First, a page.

Albula nemoptera

Common Name

Shafted Bonefish

Year Described

Fowler, 1911


Dorsal Fin: 19-20
Anal Fin: 8-9
Pelvic Fin: 9-10
Pectoral Fin: 16-17
Gill Rakers: 3-4 upper, 8-9 lower (rudimentary)
Lateral Line: 76-84

Body moderately elongate and rounded in cross-section. Frontal profile almost straight. Snout quite pointed with an inferior mouth that reaches to beyond anterior eye margin. Gular plate present. Eye relatively large. Branchiostegal rays number 10-15. Dorsal fin is high at mid-body and has a greatly lengthened last ray. Pectoral fin is low on body. Pelvic fin is abdominal and under middle of dorsal fin base. Anal fin located far back on body near caudal fin and has a prolonged last ray. Tail is strongly forked. Body with moderate scales.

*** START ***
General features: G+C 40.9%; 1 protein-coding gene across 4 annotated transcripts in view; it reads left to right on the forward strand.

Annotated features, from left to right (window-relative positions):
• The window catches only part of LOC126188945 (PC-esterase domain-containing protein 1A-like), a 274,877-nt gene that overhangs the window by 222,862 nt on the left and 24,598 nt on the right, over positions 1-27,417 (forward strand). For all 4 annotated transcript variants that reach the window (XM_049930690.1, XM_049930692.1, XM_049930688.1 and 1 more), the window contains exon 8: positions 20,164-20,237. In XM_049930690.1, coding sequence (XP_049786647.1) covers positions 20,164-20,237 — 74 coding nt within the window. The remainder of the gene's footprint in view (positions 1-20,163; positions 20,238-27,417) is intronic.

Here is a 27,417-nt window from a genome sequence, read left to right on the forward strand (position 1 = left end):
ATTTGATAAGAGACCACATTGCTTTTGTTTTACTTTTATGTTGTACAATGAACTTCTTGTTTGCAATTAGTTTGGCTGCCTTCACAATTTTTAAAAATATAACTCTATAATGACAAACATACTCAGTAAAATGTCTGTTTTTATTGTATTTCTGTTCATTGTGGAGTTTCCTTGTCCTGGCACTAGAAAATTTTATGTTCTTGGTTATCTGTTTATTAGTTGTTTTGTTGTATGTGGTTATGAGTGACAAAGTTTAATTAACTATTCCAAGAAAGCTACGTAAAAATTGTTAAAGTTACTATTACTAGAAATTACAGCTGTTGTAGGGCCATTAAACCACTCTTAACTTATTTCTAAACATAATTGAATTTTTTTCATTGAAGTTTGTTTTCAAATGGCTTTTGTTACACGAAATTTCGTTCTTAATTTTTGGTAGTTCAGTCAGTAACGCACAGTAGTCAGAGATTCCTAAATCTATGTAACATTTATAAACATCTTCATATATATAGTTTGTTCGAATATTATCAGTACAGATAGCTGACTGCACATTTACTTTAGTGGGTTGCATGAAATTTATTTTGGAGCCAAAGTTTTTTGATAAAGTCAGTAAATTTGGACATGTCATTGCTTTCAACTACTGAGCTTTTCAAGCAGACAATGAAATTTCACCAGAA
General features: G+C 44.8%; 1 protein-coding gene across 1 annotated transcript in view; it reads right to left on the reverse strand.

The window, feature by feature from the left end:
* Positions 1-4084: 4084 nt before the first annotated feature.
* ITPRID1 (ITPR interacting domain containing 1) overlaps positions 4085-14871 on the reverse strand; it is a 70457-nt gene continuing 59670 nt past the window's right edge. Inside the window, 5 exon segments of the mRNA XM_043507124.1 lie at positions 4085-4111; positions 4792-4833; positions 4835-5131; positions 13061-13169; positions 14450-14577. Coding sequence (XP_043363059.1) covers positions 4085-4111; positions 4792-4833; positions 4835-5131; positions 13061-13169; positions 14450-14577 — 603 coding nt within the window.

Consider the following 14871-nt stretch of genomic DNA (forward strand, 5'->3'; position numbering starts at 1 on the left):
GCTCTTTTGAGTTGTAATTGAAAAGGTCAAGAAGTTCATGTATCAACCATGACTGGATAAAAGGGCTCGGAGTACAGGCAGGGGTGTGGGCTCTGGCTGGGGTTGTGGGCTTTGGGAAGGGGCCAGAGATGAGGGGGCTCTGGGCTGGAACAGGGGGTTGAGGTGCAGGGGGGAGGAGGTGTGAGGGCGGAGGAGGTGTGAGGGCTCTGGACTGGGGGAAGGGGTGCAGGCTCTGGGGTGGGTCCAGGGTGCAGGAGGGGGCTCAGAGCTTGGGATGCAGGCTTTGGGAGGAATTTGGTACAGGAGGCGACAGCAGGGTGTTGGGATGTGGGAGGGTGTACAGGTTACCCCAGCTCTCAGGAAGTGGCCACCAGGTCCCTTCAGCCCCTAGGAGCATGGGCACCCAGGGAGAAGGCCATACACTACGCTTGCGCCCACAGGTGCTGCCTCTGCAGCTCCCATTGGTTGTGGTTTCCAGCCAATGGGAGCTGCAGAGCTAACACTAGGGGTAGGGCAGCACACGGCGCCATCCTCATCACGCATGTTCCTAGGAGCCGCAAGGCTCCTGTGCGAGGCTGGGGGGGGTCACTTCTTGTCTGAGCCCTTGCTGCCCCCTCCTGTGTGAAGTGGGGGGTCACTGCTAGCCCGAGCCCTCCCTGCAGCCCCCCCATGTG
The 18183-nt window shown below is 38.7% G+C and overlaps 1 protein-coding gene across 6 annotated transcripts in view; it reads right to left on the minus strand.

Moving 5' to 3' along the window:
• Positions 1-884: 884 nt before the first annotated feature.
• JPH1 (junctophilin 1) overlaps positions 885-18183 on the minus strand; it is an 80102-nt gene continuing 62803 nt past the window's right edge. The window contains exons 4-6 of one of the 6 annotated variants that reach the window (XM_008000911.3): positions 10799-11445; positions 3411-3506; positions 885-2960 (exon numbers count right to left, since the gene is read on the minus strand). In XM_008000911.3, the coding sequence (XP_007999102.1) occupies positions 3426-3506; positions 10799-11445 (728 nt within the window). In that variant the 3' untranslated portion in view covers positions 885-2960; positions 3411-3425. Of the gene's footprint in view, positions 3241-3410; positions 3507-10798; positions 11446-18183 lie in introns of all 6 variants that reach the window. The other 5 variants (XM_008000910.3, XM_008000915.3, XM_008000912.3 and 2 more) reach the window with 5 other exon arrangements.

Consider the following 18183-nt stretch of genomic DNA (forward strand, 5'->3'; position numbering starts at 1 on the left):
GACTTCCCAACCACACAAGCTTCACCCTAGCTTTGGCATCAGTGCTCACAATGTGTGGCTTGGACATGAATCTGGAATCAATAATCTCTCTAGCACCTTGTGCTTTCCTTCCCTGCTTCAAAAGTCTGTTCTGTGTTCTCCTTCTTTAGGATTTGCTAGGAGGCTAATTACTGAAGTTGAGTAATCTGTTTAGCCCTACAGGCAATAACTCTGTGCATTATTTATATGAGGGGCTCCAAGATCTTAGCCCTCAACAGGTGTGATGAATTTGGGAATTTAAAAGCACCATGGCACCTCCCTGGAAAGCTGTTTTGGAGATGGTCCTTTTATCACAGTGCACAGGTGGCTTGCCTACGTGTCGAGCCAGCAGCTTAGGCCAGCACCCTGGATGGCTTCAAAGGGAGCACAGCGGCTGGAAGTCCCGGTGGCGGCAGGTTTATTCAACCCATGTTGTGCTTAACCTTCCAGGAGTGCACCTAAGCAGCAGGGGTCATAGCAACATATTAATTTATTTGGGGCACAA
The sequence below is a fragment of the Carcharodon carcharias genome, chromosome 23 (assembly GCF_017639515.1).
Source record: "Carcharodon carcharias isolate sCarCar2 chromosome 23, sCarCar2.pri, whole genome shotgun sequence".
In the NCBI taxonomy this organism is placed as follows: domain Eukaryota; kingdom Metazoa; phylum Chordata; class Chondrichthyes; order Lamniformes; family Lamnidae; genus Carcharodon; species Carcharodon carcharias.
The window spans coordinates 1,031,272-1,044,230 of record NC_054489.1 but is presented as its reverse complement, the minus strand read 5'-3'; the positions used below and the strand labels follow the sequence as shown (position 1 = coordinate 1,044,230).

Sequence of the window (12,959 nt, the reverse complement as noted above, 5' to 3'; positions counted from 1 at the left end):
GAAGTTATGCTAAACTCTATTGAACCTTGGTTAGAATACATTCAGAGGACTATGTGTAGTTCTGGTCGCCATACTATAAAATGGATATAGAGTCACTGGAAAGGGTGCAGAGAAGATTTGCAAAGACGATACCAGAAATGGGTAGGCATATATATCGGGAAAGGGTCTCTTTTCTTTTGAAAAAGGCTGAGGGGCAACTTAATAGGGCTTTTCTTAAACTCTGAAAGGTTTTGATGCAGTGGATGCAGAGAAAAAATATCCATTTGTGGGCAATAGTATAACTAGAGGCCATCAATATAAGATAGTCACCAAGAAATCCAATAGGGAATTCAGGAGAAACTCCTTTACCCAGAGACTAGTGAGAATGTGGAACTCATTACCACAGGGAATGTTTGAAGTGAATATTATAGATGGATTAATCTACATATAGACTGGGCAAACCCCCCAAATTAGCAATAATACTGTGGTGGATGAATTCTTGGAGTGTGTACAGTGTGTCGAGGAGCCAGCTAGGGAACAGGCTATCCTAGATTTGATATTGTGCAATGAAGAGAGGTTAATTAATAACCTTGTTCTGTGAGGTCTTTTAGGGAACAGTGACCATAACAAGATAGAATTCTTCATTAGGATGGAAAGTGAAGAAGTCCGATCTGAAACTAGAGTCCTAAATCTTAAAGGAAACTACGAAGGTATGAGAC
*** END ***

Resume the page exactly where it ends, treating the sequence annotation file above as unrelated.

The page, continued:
Brilliant silver with numerous alternating dusky/silver stripes on body (following scale rows). Head greenish. Fins dusky with white edging.


Maximum size to 35cm TL.


Sandy bottoms in coastal waters and in estuaries. Occurs deeper on average than the Common Bonefish.


Caribbean Sea: the Greater Antilles, Colombia, Venezuela, and Brazil. Possibly from the Florida Keys.


Bowen, B.W., S.A. Karl & E. Pfeiler. 2008. Resolving evolutionary lineages and taxonomy of bonefishes (Albula spp.). In: J.S. Ault (ed.), Biology and Management of the World Tarpon and Bonefish Fisheries, pp. 147-154. CRC Press, Taylor & Francis Group, Boca Raton, Florida.

Smith, D.G. 2002. Albulidae. In: FAO Species Identification Guide to Fishes of the Western Atlantic. (ed. Carpenter K), pp. 683-684. UN FAO Publishers, Rome.

Other Notes

The Eastern Pacific population, once considered conspecific with the Caribbean population, is now considered to be a separate species (Albula pacifica) (Bowen et al., 2008).